Should you Borrow Money to Invest?


You know that stocks have returned an average of 17 to 18%. So you borrow some money at 9% interest and invest that amount in stocks. Until you realize the profit, you’ll pay interest or EMI from your pocket.Anyway you look at it, it’s going to be profitable. How about that? If you are planning to do something like that – you’re at the right time reading this article. Calculations on paper may show that it is practical. But in real life, such strategies are extremely risky. We advice not to leverage (that’s the financial term for using borrowed funds) your investments in any form. It’ not a good idea at all. There are three perils waiting for you when you leverage –

  • It multiplies your risk.
  • Even when the value of your holdings go down, you have to pay your loan installments. The effective cost you pay is very high.
  • There will not be any peace of mind. Guaranteed!


There are different ways:-

  • Take a personal loan or pledge you home or property or gold.
  • Borrowed funds from others like friends. The attraction here is that, it normally comes interest free.
  • Using borrowing facilities at the brokerage firm.
  • Short sell the stock. It is same as selling what you don’t have. Hence effectively, you are borrowing shares from someone and selling it.
  • Take the derivatives route ( futures and options)

The first two options need not be explained .It’s straight, simple and needless to say, totally dangerous. In the first case, If you could not pay back the money, your lose your home. In the second case, you’ll lose your friends and may also have a difficult time facing them. It might also put your friends in trouble. So stay away from such tactics.

The other three points need some explanation. Brokerage firms allow you to borrow money from their account based on the current total holding you have in your demat account maintained with them. What they do is very simple. They will take pledge of all your share holdings and give you a loan which would be a percentage calculated on the market value of the holdings. In case you couldn’t pay back the money to the broker, they will immediately sell off those shares in the market and realise the amount. At the time of signing the agreement itself, such clauses are already built into the agreement. The interest charged for this kind of temporary funds is also very high and it’s calculated on a day to day basis.

You can adopt this way of leverage when you do it for a very temporary purpose. For example – you were eyeing a particular stock and that stock is now at the price where you want to enter. You have money in your bank, but you’re travelling and not in a position to transfer it now. You can use money from your broker and pay it back in two days.

Another way to leverage is short selling. When you short sell a stock, you are selling stocks which you do not own. What you are effectively doing is, you borrow shares (instead of money) from the brokerage firm and when the price falls, will buy it gain and give it back to the broker. Short selling is a dangerous method to make money. What will you do if your calculations go wrong? You will have to pay more money and buy back the shares from the market and return it to your broker.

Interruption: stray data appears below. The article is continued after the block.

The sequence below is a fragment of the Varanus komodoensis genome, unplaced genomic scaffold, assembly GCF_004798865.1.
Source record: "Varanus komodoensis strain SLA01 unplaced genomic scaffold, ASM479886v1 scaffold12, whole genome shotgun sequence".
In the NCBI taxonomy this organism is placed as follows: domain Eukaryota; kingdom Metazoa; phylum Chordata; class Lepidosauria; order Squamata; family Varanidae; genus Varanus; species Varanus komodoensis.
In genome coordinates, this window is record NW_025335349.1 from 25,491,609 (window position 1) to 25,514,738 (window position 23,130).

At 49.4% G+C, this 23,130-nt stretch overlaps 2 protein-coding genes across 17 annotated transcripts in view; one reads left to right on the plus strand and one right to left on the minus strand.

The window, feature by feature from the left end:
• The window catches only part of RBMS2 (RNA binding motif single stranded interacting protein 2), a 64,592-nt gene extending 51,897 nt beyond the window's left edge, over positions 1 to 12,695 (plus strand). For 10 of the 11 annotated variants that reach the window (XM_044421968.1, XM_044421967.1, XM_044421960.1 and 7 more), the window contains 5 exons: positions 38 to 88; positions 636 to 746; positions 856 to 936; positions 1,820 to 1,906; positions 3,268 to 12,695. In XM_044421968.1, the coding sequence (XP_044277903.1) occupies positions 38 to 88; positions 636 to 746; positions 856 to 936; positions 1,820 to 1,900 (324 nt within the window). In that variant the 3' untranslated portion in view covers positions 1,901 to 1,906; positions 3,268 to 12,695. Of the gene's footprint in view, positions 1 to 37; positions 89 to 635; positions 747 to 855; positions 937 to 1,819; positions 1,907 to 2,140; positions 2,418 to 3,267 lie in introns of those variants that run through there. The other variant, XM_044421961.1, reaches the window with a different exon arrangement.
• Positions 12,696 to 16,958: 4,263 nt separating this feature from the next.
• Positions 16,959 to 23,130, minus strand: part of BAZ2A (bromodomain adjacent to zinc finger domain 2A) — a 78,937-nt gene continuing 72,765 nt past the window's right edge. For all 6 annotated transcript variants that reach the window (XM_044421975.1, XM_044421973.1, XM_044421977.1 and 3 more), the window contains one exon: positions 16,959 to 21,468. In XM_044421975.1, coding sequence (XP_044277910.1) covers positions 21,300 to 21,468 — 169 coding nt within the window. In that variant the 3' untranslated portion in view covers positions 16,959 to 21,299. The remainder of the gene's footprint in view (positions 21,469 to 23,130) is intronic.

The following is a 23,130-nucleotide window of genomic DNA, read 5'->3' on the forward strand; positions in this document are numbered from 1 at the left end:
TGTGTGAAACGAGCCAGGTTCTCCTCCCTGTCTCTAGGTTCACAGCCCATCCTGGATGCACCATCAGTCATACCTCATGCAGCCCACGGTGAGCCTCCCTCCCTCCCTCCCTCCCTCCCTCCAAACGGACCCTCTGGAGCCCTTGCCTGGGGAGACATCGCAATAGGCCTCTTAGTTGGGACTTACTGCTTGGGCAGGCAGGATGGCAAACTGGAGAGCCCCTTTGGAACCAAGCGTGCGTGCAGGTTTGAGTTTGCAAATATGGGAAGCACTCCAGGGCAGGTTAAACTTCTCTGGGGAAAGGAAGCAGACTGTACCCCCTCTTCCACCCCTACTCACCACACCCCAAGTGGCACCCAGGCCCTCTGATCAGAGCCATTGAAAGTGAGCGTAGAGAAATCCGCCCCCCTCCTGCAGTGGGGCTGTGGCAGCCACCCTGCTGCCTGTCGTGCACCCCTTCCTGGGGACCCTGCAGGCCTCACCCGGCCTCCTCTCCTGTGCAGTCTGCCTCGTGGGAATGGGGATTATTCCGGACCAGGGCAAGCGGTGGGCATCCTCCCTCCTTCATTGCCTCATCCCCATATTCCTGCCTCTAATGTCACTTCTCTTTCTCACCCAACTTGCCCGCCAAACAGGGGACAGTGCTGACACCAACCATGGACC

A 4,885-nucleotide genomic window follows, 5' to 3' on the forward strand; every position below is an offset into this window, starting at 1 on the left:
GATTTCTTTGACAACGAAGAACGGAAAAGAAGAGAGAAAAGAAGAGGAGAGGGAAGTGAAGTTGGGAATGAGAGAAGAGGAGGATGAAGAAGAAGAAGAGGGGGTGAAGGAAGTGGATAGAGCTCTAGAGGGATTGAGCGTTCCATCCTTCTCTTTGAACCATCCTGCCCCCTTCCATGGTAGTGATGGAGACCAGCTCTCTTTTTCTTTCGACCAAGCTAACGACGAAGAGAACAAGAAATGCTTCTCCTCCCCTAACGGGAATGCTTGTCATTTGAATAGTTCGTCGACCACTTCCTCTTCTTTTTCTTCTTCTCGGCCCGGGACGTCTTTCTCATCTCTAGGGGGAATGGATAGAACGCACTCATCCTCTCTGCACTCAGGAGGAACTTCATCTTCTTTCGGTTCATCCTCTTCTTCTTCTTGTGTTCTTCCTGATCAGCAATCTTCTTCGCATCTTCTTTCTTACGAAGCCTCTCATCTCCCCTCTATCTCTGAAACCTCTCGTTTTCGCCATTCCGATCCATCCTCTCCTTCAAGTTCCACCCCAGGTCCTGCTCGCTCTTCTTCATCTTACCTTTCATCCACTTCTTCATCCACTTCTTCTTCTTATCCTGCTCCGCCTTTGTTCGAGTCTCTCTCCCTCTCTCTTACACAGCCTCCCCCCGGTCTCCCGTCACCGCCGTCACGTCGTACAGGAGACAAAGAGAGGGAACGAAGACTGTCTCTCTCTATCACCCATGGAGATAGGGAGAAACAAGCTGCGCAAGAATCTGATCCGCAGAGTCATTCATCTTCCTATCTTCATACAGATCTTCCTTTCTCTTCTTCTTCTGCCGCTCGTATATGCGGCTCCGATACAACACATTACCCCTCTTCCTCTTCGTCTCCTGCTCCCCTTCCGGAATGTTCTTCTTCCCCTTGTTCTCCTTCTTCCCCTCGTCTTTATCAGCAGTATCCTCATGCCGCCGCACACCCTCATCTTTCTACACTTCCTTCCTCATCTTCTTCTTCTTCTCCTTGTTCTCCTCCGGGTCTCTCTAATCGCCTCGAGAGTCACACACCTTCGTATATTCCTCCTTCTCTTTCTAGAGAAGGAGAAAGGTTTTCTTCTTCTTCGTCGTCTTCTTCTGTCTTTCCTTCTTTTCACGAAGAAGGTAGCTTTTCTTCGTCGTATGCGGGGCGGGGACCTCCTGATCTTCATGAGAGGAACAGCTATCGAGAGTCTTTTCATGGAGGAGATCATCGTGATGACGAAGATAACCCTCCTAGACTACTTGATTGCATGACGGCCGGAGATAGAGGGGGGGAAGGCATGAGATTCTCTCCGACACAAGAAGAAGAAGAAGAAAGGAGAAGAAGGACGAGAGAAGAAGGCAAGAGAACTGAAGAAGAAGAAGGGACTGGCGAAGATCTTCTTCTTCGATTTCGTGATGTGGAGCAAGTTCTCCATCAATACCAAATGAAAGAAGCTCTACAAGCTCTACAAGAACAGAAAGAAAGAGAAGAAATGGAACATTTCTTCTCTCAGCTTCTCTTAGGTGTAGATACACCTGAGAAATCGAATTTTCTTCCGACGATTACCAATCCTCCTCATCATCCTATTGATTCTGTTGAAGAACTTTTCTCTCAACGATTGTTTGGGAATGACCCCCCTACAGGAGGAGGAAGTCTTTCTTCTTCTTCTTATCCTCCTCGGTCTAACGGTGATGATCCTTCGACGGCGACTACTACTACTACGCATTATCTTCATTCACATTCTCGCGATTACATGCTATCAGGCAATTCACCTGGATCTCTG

Through derivatives, you leverage in a different way. For a small sum (called margin money / premium) you can take big positions in the markets. It’s like playing a Rs 100,000 game with just Rs 10,000 in hand. The risk in such cases is very high. It has the potential to wipe off all your money. Derivatives are the favorites of speculators, although these instruments are basically meant for managing risk.

In short, if you ask us whether you should borrow funds, our suggestion is:

  • No, if you’re just a beginner or amateur.
  • No, if you don’t have any other sources of income to suddenly raise funds if calculations go out of control.
  • No, if you do not have an alternate plan to pay off these debts.
  • Yes, if you can get some funds totally interest free for a long period of time
  • Yes, if you are a very seasoned investor and you know with some certainty how the markets will move.
  • Yes, if you want to utilize a sudden surprise opportunity.
  • Yes, if you have fully understood the risk and the financial destruction it can bring, but still, you’re the daredevil type – ready to face anything.


if you can get loan funds at a lower rate of interest (NRIs can get it , say at 4%) you can bring that funds to India and invest here in debt funds or NCDs that give as high as 13% per annum in return or they buy gold or just put it in fixed deposit with banks. Anyway , that’s not going to be a loss.

One factor that needs to be considered while buying assets with borrowed funds is that the loan to asset value should be preferably be kept at around 60%. That is, to buy an asset worth 10 lakhs, it good to borrow up to 6 lakhs and pay the balance in cash.

And remember, cars and electronic gadgets are not assets hence, relying on loans to buy such things Involves great loss.Such loans carry high rate of interest and these items depreciate heavily with time.


Investing with borrowed funds is not recommended, except in very special circumstances. It is a very risky and aggressive strategy and should be used with a lot of caution.

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2 Responses to “Should you Borrow Money to Invest?”


November 23, 2012 at 10:37 pm

Is it necessary to have broker for handling the transaction of Demat account (Intra day trading)?
Can’t we do self transaction from home?
why do we need broker?


February 4, 2013 at 9:28 pm

wonderful concepts in a laymans language

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